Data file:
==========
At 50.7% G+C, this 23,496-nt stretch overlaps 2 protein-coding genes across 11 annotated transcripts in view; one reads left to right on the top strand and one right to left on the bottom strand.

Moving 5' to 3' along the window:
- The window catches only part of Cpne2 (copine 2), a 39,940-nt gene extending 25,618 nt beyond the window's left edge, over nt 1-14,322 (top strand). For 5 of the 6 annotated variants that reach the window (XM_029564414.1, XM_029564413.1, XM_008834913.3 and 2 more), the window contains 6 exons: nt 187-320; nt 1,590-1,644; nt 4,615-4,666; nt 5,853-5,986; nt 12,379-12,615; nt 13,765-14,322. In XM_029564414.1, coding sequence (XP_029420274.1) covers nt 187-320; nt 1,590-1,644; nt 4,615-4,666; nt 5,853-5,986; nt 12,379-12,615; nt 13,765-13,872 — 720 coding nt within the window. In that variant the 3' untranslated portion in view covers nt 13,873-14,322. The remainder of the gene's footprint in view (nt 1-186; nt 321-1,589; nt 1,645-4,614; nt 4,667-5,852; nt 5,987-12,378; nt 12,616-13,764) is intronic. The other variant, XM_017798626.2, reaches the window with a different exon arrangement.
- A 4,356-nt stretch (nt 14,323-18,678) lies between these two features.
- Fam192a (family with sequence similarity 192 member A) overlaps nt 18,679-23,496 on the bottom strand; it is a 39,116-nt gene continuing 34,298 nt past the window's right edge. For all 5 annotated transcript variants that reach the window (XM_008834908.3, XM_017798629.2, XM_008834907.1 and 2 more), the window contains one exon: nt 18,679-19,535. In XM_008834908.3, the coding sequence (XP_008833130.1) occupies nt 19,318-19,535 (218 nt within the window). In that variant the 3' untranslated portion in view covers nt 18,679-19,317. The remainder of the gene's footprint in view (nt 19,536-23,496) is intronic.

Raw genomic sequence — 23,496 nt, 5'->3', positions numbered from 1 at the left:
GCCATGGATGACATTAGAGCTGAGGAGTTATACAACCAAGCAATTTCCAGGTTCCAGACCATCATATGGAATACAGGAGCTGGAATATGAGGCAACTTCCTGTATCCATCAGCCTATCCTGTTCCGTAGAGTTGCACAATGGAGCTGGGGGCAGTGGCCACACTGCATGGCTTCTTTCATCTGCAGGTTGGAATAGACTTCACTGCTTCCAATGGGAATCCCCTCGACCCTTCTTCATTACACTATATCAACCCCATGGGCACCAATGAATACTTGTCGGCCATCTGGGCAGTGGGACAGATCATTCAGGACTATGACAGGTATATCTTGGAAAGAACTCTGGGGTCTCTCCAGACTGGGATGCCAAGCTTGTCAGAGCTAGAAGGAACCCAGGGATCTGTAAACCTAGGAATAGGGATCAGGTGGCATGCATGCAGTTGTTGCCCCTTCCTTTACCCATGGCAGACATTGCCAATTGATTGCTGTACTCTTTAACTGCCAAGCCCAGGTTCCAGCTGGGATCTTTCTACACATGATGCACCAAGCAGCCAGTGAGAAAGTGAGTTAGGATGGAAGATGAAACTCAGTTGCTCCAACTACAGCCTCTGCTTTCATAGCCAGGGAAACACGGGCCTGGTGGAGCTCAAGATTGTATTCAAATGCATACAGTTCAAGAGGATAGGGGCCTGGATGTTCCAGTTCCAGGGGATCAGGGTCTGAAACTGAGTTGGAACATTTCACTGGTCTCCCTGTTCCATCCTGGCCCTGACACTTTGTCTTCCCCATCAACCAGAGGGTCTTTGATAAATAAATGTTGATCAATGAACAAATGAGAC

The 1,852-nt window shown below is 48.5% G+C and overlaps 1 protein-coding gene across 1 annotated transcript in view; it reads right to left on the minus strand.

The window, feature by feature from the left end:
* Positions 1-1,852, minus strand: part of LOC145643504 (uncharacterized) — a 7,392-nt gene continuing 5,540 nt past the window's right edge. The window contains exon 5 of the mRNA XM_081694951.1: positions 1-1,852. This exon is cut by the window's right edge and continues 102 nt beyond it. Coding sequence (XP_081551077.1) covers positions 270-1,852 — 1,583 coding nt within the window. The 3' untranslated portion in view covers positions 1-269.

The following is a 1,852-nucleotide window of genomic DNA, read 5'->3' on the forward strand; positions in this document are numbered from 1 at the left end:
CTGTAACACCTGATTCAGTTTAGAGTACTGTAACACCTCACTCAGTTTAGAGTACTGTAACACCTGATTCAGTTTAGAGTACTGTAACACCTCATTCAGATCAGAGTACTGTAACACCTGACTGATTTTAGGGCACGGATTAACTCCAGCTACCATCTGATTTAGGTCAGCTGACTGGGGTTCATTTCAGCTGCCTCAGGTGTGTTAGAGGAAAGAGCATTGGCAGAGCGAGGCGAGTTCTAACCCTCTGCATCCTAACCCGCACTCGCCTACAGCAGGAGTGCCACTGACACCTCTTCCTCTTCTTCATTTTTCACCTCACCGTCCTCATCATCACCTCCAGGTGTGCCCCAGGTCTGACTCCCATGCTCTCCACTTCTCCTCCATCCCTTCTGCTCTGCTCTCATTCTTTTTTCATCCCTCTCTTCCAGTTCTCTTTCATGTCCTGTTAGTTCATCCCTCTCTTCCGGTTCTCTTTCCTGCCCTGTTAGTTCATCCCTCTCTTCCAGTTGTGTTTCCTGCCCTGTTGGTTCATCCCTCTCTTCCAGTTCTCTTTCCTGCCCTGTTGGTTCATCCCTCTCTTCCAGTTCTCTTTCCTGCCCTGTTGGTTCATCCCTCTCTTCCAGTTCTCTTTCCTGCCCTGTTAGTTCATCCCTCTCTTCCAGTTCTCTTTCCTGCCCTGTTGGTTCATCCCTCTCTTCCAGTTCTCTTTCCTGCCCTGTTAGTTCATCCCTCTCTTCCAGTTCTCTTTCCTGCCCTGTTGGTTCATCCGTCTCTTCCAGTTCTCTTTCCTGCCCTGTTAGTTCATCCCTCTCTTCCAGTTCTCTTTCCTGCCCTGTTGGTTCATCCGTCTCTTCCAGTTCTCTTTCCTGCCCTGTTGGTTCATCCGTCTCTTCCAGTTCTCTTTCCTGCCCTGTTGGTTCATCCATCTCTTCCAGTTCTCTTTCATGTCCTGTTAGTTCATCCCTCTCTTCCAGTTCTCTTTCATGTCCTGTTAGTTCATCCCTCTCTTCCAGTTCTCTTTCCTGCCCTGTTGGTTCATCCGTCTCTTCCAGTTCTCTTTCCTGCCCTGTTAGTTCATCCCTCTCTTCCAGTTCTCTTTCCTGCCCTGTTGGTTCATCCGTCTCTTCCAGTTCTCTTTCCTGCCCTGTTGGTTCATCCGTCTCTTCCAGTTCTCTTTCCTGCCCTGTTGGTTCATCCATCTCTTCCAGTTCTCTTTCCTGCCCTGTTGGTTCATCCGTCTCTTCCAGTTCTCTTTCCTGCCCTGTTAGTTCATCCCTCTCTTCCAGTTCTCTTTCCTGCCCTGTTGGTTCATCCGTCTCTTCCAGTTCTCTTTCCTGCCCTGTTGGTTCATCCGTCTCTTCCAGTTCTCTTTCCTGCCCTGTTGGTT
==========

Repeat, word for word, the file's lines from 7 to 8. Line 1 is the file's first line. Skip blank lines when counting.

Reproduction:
GCCATGGATGACATTAGAGCTGAGGAGTTATACAACCAAGCAATTTCCAGGTTCCAGACCATCATATGGAATACAGGAGCTGGAATATGAGGCAACTTCCTGTATCCATCAGCCTATCCTGTTCCGTAGAGTTGCACAATGGAGCTGGGGGCAGTGGCCACACTGCATGGCTTCTTTCATCTGCAGGTTGGAATAGACTTCACTGCTTCCAATGGGAATCCCCTCGACCCTTCTTCATTACACTATATCAACCCCATGGGCACCAATGAATACTTGTCGGCCATCTGGGCAGTGGGACAGATCATTCAGGACTATGACAGGTATATCTTGGAAAGAACTCTGGGGTCTCTCCAGACTGGGATGCCAAGCTTGTCAGAGCTAGAAGGAACCCAGGGATCTGTAAACCTAGGAATAGGGATCAGGTGGCATGCATGCAGTTGTTGCCCCTTCCTTTACCCATGGCAGACATTGCCAATTGATTGCTGTACTCTTTAACTGCCAAGCCCAGGTTCCAGCTGGGATCTTTCTACACATGATGCACCAAGCAGCCAGTGAGAAAGTGAGTTAGGATGGAAGATGAAACTCAGTTGCTCCAACTACAGCCTCTGCTTTCATAGCCAGGGAAACACGGGCCTGGTGGAGCTCAAGATTGTATTCAAATGCATACAGTTCAAGAGGATAGGGGCCTGGATGTTCCAGTTCCAGGGGATCAGGGTCTGAAACTGAGTTGGAACATTTCACTGGTCTCCCTGTTCCATCCTGGCCCTGACACTTTGTCTTCCCCATCAACCAGAGGGTCTTTGATAAATAAATGTTGATCAATGAACAAATGAGAC

The 1,852-nt window shown below is 48.5% G+C and overlaps 1 protein-coding gene across 1 annotated transcript in view; it reads right to left on the minus strand.